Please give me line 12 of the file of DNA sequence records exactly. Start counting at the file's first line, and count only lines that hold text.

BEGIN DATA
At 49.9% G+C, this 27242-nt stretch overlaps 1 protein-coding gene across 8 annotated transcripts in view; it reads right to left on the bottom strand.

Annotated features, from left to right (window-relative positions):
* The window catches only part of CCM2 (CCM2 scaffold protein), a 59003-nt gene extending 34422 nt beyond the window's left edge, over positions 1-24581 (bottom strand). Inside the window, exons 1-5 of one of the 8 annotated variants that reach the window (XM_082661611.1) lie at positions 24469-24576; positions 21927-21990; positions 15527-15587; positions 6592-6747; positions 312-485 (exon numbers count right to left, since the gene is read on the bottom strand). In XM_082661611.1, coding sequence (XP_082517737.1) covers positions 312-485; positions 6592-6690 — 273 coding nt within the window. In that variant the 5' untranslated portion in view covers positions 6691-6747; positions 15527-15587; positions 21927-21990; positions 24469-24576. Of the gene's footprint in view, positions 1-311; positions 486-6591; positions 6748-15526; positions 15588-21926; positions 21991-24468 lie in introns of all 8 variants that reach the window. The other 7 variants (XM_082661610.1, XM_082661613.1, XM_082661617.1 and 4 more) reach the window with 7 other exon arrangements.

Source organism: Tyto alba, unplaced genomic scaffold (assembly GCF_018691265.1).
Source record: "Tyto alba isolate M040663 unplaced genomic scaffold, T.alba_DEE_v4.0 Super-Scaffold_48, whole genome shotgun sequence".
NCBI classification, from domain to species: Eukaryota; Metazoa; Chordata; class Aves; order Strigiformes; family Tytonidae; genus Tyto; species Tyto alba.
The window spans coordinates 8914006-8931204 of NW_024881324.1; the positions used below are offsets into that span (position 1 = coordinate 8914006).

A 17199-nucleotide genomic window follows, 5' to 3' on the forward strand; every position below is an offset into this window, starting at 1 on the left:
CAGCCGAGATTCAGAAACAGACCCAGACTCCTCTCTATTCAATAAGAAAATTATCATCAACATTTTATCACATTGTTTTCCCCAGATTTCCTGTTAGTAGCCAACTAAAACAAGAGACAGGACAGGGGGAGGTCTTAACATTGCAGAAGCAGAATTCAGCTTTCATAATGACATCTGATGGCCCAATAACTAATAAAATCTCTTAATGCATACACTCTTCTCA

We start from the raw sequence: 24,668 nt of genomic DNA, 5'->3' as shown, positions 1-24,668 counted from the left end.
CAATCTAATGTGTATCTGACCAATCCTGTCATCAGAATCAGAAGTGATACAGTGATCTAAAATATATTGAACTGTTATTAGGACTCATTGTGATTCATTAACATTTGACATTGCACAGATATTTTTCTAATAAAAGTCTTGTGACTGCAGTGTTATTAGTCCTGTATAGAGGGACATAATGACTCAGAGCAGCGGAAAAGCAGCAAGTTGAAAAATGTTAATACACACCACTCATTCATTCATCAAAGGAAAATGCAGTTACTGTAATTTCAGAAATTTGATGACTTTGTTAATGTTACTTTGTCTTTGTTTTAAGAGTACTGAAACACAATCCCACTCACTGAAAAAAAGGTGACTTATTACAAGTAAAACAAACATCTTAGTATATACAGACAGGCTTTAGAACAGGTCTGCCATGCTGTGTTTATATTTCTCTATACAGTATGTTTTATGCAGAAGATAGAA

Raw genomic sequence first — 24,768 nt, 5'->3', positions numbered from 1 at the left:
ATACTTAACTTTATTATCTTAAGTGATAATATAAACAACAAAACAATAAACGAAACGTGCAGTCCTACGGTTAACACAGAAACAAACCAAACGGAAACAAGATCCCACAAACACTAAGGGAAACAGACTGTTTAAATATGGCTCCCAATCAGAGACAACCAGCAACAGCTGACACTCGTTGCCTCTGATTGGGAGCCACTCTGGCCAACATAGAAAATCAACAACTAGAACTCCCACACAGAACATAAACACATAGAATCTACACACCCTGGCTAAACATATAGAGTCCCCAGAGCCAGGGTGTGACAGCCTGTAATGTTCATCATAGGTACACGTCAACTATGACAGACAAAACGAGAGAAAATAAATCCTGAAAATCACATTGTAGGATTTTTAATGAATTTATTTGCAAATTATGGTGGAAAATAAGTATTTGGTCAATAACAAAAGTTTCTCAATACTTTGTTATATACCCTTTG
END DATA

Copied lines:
Raw genomic sequence first — 24,768 nt, 5'->3', positions numbered from 1 at the left: